43 Jurisdiction - 100 Court which would have original jurisdiction in a case in which one state is suing another: a.The plaintiff state’s Supreme CourtThe plaintiff state’s Supreme Court b.The defendant state’s Supreme CourtThe defendant state’s Supreme Court c.A U.S. District CourtA U.S. District Court d.A U.S. Court of AppealsA U.S. Court of Appeals e.The Supreme CourtThe Supreme Court

44 Jurisdiction - 100 What is e. The Supreme Court?

45 Jurisdiction - 200 Situation in which the Supreme Court holds original jurisdiction: a.Criminal intentCriminal intent b.Civil cases over $500,000Civil cases over $500,000 c.The US as a partyThe US as a party d.Cases affecting ambassadors & ministersCases affecting ambassadors & ministers e.Cases w/ parties from different statesCases w/ parties from different states

46 Jurisdiction - 200 What is d. Cases affecting ambassadors & ministers ?

47 Jurisdiction - 300 Work horses of the federal system, it has only original jurisdiction and is interested in questions of fact only

48 Jurisdiction - 300 What are the district courts?

49 Jurisdiction - 400 Interested in statutory interpretation and constitutional questions, they hear appeals from the federal district courts

50 Jurisdiction - 400 What are the Courts of Appeal?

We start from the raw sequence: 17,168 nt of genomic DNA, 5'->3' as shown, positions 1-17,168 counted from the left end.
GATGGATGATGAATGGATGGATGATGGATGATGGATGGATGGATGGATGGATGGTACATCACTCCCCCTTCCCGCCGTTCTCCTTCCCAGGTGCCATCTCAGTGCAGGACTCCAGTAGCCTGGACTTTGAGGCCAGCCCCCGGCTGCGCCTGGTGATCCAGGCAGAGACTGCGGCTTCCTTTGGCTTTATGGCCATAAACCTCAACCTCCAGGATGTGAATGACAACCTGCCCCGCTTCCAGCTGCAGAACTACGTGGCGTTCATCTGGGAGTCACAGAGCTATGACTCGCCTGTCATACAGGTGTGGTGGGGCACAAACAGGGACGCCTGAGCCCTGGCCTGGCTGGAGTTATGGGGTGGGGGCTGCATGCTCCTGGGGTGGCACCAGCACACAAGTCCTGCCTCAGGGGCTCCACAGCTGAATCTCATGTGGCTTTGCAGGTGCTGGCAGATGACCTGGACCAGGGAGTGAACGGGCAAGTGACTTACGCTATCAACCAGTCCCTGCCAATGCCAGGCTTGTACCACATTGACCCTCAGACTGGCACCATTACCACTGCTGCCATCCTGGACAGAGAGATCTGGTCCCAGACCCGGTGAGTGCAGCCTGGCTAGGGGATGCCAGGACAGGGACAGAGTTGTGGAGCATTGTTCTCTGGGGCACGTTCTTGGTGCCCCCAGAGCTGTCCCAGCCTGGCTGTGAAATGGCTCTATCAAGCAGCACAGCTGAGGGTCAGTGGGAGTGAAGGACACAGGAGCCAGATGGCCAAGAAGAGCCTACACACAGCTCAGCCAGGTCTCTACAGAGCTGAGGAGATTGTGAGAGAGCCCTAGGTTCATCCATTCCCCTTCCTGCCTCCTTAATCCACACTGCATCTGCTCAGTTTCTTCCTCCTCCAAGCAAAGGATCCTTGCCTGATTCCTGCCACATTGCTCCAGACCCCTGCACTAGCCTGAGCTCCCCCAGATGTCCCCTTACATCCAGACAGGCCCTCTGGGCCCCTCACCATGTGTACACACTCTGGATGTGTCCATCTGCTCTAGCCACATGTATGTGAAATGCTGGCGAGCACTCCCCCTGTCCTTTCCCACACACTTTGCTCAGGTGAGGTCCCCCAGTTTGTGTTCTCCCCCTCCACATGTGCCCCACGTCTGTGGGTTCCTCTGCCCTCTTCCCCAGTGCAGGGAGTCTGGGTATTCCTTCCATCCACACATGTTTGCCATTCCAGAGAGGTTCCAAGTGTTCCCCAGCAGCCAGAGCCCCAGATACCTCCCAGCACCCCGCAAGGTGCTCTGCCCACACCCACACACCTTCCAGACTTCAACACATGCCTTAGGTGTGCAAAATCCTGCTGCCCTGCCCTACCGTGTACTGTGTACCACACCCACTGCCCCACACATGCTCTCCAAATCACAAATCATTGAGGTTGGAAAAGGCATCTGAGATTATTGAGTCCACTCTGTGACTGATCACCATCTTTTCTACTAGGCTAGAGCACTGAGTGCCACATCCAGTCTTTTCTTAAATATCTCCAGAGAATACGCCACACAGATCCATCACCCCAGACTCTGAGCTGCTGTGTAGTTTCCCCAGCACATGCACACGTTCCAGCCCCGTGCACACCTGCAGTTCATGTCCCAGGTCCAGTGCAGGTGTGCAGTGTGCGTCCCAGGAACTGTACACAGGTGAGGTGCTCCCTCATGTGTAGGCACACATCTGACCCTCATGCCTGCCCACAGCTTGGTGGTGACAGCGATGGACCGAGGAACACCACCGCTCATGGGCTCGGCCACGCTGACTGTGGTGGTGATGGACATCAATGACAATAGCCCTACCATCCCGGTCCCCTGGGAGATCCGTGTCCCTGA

51 Jurisdiction - 500 Established by Congress in 1982, it has 12 judges and specializes in patent cases, but has no original jurisdiction in any cases

52 Jurisdiction - 500 What is the U.S. Court of Appeals for the Federal Circuit?

53 Who’s Who - 100 Arguably more powerful than age and experience might allow, they read cert petitions and write the memos which Supreme Court justices use as a basis for deciding which cases to hear

54 Who’s Who - 100 Law clerks

55 Who’s Who - 200 Prosecutor nominated by the president and confirmed by the senate for each of the 94 federal district courts

56 Who’s Who - 200 Who is the U.S. Attorney?

57 Who’s Who - 300 Members of this committee consider the president’s judicial nominees

58 Who’s Who - 300 What is the Senate Judiciary Committee?

59 Who’s Who - 400 #3 in the Justice Department, he or she argues cases for the government before the Supreme Court

60 Who’s Who - 400 Who is the Solicitor General?

61 Who’s Who - 500 Since clerks are not allowed in, he or she opens the door during the conference

62 Who’s Who - 500 What is the most junior justice?